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Barbara Dawson’s Death

Barbara Dawson's death

Barbara Dawson’s Death

On Dec. 21, 2015,  57 year old Barbara Dawson died at a Florida hospital. In and of itself, that wouldn’t make headlines, but she died hours after being after being forcibly discharged from the same hospital. The hospital and the police department are being sued by the family’s attorney for her death.

My sincere condolences to the family and friends of Barbara for their loss. It was sudden and untimely.

Barbara Dawson's Untimely Death

Barbara was discharged from the ED prior to collapsing in the parking lot

It’s unimaginably hard to deal with the tragic and unexpected death of a loved one and to want a reason why….but was the hospital or law enforcement to blame for her death?

Sequence of Events

The timing of what happened is critical, because Barbara was treated in the ED, discharged against her will, and subsequently collapsed in the parking lot. According to news sources:

  • Barbara went to the ED, was evaluated and discharged
  • Barbara did not want to be discharged, and the hospital called the police with complaints of disorderly conduct and trespassing
  • Law enforcement responded and handcuffed Barbara in the hospital parking lot
  • Barbara  collapsed while being escorted out, was re-admitted, and died within one to two hours in the hospital of a massive pulmonary embolus (PE).

Medical Care

PEs are one of the relatively few causes of sudden death. PEs can be immediate, fatal, and strike without warning symptoms.

Barbara Dawson's Untimely Death

Police handcuffed Barbara Dawson.

Some news sources report Barbara went to the ED for abdominal pain, others for breathing problems. Did any of her symptoms lead to a differential diagnosis of PE? If so, was enough done to rule out a PE?  If not, then there was not cause to work her up for a PE.

The abdominal pain (reported as her presenting complaint in some news sources) could have been unrelated, or could have been an atypical presentation of PE that was not recognized, or could have been a complete and tragic coincidence.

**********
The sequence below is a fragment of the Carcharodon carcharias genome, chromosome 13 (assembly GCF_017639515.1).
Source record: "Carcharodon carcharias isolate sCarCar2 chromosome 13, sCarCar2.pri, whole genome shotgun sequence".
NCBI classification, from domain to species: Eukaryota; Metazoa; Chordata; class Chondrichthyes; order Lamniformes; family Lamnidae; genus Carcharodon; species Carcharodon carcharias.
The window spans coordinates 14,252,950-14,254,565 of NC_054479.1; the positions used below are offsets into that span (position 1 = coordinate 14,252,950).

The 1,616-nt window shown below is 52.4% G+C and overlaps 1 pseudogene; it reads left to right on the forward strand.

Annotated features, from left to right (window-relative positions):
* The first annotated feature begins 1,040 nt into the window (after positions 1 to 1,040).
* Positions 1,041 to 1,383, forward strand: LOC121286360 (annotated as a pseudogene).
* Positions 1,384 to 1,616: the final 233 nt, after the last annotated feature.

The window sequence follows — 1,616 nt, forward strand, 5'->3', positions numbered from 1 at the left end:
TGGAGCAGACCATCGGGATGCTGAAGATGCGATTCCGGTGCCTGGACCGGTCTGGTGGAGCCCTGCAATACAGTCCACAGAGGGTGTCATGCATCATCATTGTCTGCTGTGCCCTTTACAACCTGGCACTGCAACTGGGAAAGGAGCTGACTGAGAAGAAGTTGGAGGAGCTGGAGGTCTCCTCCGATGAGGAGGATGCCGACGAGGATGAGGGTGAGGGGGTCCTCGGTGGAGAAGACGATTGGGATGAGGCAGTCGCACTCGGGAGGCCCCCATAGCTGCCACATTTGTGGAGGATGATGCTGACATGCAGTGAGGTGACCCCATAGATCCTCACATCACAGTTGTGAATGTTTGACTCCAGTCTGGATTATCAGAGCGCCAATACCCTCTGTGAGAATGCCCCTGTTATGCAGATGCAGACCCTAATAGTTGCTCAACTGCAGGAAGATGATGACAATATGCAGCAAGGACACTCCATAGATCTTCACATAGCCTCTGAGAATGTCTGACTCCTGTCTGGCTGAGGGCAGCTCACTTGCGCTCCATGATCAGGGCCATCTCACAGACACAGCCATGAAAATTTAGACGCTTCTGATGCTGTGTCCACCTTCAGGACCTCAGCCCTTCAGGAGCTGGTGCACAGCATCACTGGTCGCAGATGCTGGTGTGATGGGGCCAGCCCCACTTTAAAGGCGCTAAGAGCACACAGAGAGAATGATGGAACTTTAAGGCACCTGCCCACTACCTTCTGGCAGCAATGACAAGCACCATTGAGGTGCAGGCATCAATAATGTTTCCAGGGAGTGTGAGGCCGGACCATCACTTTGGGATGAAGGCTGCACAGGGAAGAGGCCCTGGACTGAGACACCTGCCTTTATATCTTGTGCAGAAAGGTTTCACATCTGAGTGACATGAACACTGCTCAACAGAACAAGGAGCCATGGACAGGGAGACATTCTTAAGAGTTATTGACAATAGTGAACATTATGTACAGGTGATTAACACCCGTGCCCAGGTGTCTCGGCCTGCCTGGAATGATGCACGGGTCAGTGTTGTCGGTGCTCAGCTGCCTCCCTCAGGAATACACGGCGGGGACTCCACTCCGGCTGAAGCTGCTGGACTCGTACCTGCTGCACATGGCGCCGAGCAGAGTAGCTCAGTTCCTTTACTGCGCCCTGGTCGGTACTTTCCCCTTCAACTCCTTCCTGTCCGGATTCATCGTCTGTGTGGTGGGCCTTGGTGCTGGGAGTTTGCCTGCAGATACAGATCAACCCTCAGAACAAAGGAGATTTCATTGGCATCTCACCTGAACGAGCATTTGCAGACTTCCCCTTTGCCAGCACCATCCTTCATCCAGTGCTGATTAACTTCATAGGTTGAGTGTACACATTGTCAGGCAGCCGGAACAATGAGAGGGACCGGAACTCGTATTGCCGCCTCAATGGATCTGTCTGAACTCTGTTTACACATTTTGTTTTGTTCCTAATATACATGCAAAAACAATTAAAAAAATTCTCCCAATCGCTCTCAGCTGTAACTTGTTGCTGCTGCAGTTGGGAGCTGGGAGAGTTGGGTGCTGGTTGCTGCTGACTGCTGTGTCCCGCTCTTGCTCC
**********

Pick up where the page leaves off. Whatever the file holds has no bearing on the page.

If PE had been considered as a differential diagnosis, would a diagnosis and treatment have affected the outcome? PEs are often not preventable and it is possible to have normal vital signs and oxygen saturation levels immediately prior to a PE.

Until more details of her care are released, judgement is on hold regarding the medical care she received. My thoughts go out to the ED doctor(s) and nurses involved in the case, who undoubtedly are traumatized by what happened.

Lack of Compassion

dash cam police video captured inappropriate remarks directed towards Barbara when she was asking for help. Listening to policemen and a hospital staffer accuse her of faking her collapse is disturbing when in fact, she was experiencing a PE and was near death.

According to reports, the circumstance surrounding Barbara Dawson’s death are that she died while being escorted out of the hospital against her will, while in handcuffs  and while pleading “Don’t let me die”. She sounds genuinely panicked and in distress. Anxiety is a symptom of PE but policeman are not trained in healthcare.

At some point in the parking lot, she slumped down on the pavement which was seen as a “dead weight” ploy rather than a collapse from a medical condition.

While the hospital did not provide video tape of the event, three hospital employees were removed from duty for lack of compassion towards Barbara.

Barbara’s History

Sources say that police had been called to the hospital on other occasions due to Barbara’s behavior. The hospital has not said what Barbara’s behavior in the past was, but hospital policy is that law enforcement can be called if  “there (is) cause for concern about other patients’ care or safety”.

If a patient behaves badly, do professionals unconsciously begin to respond to them in a different way? Is it possible that the hospital took a dismissive approach to Barbara because she was a known difficult patient? Would the ED doctor have maintained a higher index of suspicion in another patient?

Once a policeman is dispatched to apprehend a patient for disorderly conduct, does tunnel vision ensue? Could symptoms of medical distress could be seen as hysterical behavior?

The danger we all have to be aware of is that of becoming burned out and jaded, which can eventually affect clinical judgement.

Was it a tragic coincidence that she had a PE unrelated to her reason for visit, or was there negligence? These are the questions raised by Barbara’s family that will be settled in court.